About five minutes before it, I left stage, got changed, and dropped a bucket of mud over my head. Then, I slowly walked through the audience as I asked for attention and uttered the future I was seeing. It was late February, so the end of Summer in Brazil.

I still remember the light breeze that grazed my skin when I was walking through the crowd, the feeling I got on stage. It was exhilarating, truly one of those magical moments.

I think that was when I felt I was supposed to do this, but I only realized it a few days later. You know, sometimes it takes awhile to rationalize what you’re feeling (sometimes you can’t even do it at all), but that was definitely the moment I first realized that I wanted to work with art.

What’s been the biggest challenge you’ve had to go through and how did you grow through it?

Well, getting anything done is always a challenge. I think maybe working with people who are more focused on themselves than on the project; or people who don’t put personal issues aside; dealing with ego is never easy. Stanislavsky wisely stated that you must love the art in yourself, not yourself in the art. It’s hard to find people you can work well with, but when you find them, cherish it.

So, yes, I’ve had the unfortunate experience of working in unhealthy enviroments. But it was a test, to me, of keeping my thoughts to myself, keeping my mouth shut, focusing on my work, and sometimes just focusing on getting it done. Take the blows and keep going. Swallow your pride. Apologize. Deep breaths, it ends. When it’s unbearable, when it’s too much, I always think “it ends”.

I was also always lucky to have an amazing support system around me in all of these times. Having people you can go to in these moments is valuable.

Who are the TOP 3 people you’d want to meet that could elevate your career or business?  Why these specific individuals?

This is the kind of question that is impossible to be answered. It’s like “what’s your favorite song?”. I mean, I don’t know. It’s never the same.
Just as my artistic interests, these people are always changing.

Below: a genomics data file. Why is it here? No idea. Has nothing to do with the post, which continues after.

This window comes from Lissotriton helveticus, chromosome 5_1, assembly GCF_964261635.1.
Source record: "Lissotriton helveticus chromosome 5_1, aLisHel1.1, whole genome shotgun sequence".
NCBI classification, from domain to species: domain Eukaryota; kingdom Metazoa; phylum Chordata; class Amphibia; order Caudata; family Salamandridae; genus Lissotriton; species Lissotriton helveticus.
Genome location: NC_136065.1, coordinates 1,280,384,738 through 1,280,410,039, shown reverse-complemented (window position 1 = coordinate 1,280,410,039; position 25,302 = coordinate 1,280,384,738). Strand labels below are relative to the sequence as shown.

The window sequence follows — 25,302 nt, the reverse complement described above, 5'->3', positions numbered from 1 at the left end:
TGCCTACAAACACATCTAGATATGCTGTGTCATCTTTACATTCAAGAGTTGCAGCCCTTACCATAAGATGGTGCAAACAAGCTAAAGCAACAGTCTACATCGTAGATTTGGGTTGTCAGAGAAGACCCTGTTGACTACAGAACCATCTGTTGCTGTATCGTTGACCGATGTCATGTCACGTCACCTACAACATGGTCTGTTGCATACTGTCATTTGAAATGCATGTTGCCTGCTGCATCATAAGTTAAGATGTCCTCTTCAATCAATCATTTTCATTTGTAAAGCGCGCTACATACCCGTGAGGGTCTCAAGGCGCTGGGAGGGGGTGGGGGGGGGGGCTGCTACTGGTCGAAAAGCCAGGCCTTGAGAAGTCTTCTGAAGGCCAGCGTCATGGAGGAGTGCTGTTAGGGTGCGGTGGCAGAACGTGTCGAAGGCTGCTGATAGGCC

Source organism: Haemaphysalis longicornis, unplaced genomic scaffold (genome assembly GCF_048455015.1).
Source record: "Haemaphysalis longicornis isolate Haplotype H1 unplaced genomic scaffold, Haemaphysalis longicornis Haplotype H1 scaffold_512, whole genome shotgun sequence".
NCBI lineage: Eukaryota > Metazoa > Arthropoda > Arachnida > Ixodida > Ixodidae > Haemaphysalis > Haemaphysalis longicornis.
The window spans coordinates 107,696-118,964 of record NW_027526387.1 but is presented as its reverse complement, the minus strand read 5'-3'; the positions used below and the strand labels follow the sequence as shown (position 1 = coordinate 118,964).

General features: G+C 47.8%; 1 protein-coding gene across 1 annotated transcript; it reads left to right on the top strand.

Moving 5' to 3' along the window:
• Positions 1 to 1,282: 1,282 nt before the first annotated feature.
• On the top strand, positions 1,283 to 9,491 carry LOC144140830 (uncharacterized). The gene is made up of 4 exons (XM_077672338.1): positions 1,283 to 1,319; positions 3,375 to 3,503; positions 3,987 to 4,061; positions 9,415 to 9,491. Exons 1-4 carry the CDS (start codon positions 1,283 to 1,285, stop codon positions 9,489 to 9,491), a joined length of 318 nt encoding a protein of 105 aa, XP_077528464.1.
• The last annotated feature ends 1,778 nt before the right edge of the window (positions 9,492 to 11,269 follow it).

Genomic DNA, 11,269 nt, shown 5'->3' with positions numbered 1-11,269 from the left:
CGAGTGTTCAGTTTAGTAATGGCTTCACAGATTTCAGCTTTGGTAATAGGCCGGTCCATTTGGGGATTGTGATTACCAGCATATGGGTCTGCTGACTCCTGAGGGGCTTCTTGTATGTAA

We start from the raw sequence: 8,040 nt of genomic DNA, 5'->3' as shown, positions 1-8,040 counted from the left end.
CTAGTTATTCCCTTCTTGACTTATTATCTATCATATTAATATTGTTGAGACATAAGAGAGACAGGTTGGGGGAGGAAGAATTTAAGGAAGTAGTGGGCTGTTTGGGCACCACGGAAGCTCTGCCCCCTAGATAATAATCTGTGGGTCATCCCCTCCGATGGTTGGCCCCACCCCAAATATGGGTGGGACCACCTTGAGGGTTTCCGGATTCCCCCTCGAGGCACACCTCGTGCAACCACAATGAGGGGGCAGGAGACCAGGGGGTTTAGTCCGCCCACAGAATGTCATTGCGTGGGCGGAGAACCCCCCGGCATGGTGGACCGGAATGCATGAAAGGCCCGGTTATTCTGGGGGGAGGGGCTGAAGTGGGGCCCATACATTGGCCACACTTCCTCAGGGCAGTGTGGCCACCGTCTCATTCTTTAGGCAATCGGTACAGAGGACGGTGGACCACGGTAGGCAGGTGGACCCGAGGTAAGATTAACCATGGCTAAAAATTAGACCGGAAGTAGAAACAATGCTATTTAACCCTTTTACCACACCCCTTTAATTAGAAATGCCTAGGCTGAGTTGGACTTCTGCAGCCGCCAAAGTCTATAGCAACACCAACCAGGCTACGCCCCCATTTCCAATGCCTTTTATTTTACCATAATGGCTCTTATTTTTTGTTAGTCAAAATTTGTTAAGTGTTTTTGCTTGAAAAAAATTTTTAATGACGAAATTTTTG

I think… Let me think…

Luca Guadagnino: I love the aesthetics of his movies, the atmosphere is palpable. For instance, in “A Bigger Splash”, or “Call me by your name”, you can almost feel the summer heat. It’s such impeccable storytelling, but in a non chewed up way (if it makes sense).

I’m in love with his directorial choices, his gaze, the emotional complexity of his characters… He doesn’t work with the obvious, he works with the nuances, the poetic, the subtleties.

Phoebe Waller Bridge: I love the fact the she came with something new, something fresh, something that is hers. She took the “what makes her different” and wasn’t afraid to take it to the extreme. And, boy, did it pay off.

I once saw an interview where she talked about how right after college she was kind of lost about her as an actress, an artist… because of the lack of good roles for women, and that’s when she started creating her own work. I cannot agree more, and I identify with writing yourself characters you’re interested in portraying.

Writing more interesting characters so other people can portray them. I think she’s fucking awesome. (Honorable mention: Martin McDonagh. Sublime, extreme high quality theatre and film work).

Kleber Mendonça: Highly political Brazilian films, and one of the most important Brazilian directors right now. I could write an entire essay on how difficult it is to make art in Brazil, specially in the last few years, and the quality of the work he has produced is truly incredible.

He developed what I believe to be a truly Brazilian way of making film. Shedding light on subjects that are highly substantial to the Brazilian audience, while also taking it to an international scene. “Bacurau”, his last movie (co-written and directed by Juliano Dornelles), is simply mind-blowing.

(another honorable mention: Karim Ainouz. Aside from his aesthetics and poetic, with which I feel extremely connected to, I love that he seems to go back and forth between work with fiction and documentary. I like seeing artists that are able and allow themselves to work with whatever they want to).

Drop your social media links. 


Staff Writer
Staff Writer
The LA Note and our team of talent networkers, writers, social media managers, and management are excited to present you with unique stories of amazing individuals following their dreams.